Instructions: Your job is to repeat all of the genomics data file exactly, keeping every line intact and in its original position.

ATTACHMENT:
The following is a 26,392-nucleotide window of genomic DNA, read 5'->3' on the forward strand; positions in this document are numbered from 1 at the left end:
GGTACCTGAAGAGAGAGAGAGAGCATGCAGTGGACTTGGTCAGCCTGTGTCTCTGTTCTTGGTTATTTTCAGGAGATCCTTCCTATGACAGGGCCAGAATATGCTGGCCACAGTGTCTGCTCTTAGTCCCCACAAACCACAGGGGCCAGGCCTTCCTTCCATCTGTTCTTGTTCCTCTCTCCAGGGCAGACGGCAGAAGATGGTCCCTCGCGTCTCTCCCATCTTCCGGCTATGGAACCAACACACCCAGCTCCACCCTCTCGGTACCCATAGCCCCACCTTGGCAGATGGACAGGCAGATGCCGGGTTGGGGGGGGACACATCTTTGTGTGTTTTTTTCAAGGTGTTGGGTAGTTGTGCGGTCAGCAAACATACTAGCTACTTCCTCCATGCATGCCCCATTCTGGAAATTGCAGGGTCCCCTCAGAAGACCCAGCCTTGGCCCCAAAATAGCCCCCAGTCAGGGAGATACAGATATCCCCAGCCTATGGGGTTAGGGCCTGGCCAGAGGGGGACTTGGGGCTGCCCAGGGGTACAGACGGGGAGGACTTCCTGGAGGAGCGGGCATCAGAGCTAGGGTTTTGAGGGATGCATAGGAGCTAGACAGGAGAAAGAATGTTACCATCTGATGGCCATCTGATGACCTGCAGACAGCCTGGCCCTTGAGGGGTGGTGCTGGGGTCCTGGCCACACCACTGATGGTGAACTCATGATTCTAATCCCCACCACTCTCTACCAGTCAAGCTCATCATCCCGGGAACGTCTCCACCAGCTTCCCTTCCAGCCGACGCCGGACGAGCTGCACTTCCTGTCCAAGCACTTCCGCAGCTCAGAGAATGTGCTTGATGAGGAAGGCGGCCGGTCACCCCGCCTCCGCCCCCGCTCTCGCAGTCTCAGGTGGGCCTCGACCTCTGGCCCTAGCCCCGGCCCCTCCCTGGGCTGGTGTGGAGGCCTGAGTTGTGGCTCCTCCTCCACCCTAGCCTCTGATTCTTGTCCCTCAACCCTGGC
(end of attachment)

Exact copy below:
The following is a 26,392-nucleotide window of genomic DNA, read 5'->3' on the forward strand; positions in this document are numbered from 1 at the left end:
GGTACCTGAAGAGAGAGAGAGAGCATGCAGTGGACTTGGTCAGCCTGTGTCTCTGTTCTTGGTTATTTTCAGGAGATCCTTCCTATGACAGGGCCAGAATATGCTGGCCACAGTGTCTGCTCTTAGTCCCCACAAACCACAGGGGCCAGGCCTTCCTTCCATCTGTTCTTGTTCCTCTCTCCAGGGCAGACGGCAGAAGATGGTCCCTCGCGTCTCTCCCATCTTCCGGCTATGGAACCAACACACCCAGCTCCACCCTCTCGGTACCCATAGCCCCACCTTGGCAGATGGACAGGCAGATGCCGGGTTGGGGGGGGACACATCTTTGTGTGTTTTTTTCAAGGTGTTGGGTAGTTGTGCGGTCAGCAAACATACTAGCTACTTCCTCCATGCATGCCCCATTCTGGAAATTGCAGGGTCCCCTCAGAAGACCCAGCCTTGGCCCCAAAATAGCCCCCAGTCAGGGAGATACAGATATCCCCAGCCTATGGGGTTAGGGCCTGGCCAGAGGGGGACTTGGGGCTGCCCAGGGGTACAGACGGGGAGGACTTCCTGGAGGAGCGGGCATCAGAGCTAGGGTTTTGAGGGATGCATAGGAGCTAGACAGGAGAAAGAATGTTACCATCTGATGGCCATCTGATGACCTGCAGACAGCCTGGCCCTTGAGGGGTGGTGCTGGGGTCCTGGCCACACCACTGATGGTGAACTCATGATTCTAATCCCCACCACTCTCTACCAGTCAAGCTCATCATCCCGGGAACGTCTCCACCAGCTTCCCTTCCAGCCGACGCCGGACGAGCTGCACTTCCTGTCCAAGCACTTCCGCAGCTCAGAGAATGTGCTTGATGAGGAAGGCGGCCGGTCACCCCGCCTCCGCCCCCGCTCTCGCAGTCTCAGGTGGGCCTCGACCTCTGGCCCTAGCCCCGGCCCCTCCCTGGGCTGGTGTGGAGGCCTGAGTTGTGGCTCCTCCTCCACCCTAGCCTCTGATTCTTGTCCCTCAACCCTGGC